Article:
MORGAN STANLEY: Coronavirus: Recession, Response, Recovery
Morgan Stanley issued the following announcement on March 25.
Coronavirus: Recession, Response, Recovery
Falling demand and disrupted supply chains will trigger a global economic recession. However, strong monetary and fiscal policy responses under way could set the stage for a second-half rebound.
Chetan AhyaChief Global Economist, Morgan Stanley Research
Editor's note: This article has been updated since its original publication to include recently released data and commentary.
In just a matter of days, the fight against the coronavirus pandemic—in Italy, broader Europe and the U.S.—has significantly intensified. While most governments and private companies in these economies are initiating more stringent social-distancing measures to contain the spread of the outbreak, the economic damage to the global economy could be significant.
Many uncertainties lie ahead, but assuming our base case for new infections of the novel coronavirus to peak in April/May, the bulk of the economic pain could be concentrated in the first half of 2020.
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On the positive side, we are already seeing an aggressive policy response across the world to shore up businesses and workers, maintain liquidity in markets and inject stimulus to create the necessary conditions for a more robust recovery from this shock to the global economic system.
How do we see the way ahead? We start with a model for the path of this pandemic. In his base case, our U.S. biotech analyst, Matthew Harrison, now expects new confirmed coronavirus cases to peak in April/May. In that scenario, given the aggressive monetary and fiscal policy responses in the pipeline, we would expect economic growth to start recovering in the third quarter of this year. The risk to this forecast: Disruption to most pillars of the economy that continues beyond the second quarter.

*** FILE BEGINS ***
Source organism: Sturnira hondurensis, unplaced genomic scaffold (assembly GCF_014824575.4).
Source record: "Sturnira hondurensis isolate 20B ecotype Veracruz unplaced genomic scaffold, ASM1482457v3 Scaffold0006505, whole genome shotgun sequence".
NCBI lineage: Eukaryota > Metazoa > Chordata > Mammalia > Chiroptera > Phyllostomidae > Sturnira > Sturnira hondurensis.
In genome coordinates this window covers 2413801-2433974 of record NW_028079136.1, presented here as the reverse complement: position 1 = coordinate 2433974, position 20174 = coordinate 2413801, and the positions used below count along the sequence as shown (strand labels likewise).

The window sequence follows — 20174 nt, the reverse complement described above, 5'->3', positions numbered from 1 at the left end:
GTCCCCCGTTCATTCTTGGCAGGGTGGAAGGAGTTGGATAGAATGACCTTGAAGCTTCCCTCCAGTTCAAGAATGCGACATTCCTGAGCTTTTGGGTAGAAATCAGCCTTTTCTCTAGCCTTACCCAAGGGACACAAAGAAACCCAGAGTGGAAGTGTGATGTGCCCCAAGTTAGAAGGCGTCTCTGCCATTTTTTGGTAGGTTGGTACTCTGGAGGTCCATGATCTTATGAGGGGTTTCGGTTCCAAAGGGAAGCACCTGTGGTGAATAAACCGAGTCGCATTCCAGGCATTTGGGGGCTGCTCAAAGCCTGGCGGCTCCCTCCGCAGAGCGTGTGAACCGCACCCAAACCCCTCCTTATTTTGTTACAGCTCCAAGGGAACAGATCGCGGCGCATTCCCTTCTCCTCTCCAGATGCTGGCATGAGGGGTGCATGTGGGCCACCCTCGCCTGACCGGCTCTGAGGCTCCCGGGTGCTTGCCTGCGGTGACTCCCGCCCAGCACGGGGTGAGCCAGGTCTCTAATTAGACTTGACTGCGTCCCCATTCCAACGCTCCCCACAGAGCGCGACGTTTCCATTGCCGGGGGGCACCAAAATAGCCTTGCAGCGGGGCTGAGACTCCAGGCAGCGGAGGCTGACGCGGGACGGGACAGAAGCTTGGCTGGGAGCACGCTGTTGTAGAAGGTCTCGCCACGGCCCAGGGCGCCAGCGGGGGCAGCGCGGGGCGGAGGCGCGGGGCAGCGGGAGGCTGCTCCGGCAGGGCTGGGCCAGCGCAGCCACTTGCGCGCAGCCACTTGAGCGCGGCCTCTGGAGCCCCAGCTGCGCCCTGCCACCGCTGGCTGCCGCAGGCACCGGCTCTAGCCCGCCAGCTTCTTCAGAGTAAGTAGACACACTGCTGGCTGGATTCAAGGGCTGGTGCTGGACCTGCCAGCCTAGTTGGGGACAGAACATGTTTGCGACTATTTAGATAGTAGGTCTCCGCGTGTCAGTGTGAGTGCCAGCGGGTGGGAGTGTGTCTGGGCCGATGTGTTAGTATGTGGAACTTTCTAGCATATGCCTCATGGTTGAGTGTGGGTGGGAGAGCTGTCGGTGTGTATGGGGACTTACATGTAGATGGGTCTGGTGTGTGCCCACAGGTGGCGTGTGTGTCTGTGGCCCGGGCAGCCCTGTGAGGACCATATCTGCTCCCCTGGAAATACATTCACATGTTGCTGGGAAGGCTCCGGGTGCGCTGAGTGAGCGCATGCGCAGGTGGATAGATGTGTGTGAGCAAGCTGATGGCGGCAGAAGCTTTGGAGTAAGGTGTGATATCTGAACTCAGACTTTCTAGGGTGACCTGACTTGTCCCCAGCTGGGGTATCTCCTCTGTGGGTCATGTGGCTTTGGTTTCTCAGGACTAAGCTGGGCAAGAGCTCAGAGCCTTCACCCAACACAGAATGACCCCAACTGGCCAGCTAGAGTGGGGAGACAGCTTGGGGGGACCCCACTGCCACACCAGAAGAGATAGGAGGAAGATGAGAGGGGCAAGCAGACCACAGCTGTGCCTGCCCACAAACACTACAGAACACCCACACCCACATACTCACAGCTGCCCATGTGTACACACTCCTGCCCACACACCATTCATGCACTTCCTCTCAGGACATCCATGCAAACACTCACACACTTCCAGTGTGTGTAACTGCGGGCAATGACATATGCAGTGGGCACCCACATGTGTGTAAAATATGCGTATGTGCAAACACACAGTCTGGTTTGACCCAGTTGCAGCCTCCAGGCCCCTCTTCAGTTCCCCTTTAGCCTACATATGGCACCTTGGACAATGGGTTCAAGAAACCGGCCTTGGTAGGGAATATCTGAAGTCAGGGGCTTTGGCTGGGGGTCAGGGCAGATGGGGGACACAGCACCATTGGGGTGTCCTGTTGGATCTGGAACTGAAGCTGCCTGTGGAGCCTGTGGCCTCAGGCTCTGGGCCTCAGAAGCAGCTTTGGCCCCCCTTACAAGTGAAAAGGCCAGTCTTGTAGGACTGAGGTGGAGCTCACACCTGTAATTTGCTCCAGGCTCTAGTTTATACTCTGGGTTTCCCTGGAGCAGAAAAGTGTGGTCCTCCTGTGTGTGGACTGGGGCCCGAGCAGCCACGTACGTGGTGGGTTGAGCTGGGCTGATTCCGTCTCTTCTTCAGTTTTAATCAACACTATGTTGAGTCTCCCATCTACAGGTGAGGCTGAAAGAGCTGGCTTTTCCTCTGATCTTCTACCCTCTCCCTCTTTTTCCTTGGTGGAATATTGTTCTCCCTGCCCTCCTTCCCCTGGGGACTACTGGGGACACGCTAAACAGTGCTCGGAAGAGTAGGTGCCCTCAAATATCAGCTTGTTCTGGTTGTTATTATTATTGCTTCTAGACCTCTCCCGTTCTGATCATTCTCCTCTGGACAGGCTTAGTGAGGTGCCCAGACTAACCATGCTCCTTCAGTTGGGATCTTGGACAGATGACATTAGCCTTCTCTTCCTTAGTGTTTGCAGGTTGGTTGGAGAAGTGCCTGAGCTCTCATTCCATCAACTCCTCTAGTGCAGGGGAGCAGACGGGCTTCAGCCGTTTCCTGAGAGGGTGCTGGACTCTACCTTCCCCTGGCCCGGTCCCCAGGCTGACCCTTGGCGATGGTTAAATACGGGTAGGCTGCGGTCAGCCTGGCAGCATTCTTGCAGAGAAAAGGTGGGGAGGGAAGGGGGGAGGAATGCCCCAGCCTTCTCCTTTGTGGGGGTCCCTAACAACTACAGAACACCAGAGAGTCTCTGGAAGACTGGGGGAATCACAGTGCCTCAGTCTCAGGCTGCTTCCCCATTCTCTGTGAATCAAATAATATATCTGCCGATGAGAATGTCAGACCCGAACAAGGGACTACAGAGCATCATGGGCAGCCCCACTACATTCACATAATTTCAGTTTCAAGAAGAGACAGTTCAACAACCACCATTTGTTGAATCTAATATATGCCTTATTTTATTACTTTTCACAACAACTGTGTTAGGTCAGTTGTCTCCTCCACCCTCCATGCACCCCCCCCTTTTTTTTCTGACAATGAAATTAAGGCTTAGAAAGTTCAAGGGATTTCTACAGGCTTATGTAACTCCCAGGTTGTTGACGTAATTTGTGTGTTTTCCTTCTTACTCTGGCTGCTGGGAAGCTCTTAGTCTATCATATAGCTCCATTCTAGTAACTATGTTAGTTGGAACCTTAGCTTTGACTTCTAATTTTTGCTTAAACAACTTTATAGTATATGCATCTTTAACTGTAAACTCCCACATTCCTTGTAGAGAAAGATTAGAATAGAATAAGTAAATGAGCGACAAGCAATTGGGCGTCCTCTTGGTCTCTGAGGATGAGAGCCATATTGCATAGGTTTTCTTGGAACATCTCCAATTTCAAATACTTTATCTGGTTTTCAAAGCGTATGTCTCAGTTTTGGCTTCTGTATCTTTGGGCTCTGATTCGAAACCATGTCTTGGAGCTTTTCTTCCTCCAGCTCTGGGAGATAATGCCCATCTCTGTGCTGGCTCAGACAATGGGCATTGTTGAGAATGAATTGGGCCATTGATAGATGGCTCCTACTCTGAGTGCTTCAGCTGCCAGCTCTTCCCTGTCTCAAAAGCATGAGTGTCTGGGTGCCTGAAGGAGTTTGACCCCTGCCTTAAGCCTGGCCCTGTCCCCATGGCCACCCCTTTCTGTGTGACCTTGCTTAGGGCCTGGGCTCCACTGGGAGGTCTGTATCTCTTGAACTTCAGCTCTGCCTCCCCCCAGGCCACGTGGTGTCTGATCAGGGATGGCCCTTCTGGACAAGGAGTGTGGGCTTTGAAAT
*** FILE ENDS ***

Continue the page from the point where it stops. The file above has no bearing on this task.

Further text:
Growing disruptions to the U.S. economy are key to this outlook. Chief U.S. Economist Ellen Zentner now expects a full-year 2020 contraction of 3.0%, instead of her previous 0.6% growth forecast. Such a decline would trim global growth to 0.3% for 2020 from the 3.4% we forecast before the outbreak—close to 2009 Global Financial Crisis (GFC) lows, when the global economy contracted by 0.5%.
Many uncertainties lie ahead, but assuming our base case for new infections of the novel coronavirus to peak in April/May, the bulk of the economic pain could be concentrated in the first half of 2020, with the global economy contracting on a annualized basis by 0.6% and 2.1%, respectively, in the first and second quarters. If a recovery takes root in the third quarter, the global economy could rebound to 4.8% growth, year on year, in 2021.
Original source: https://www.morganstanley.com/ideas/coronavirus-impact-on-global-growth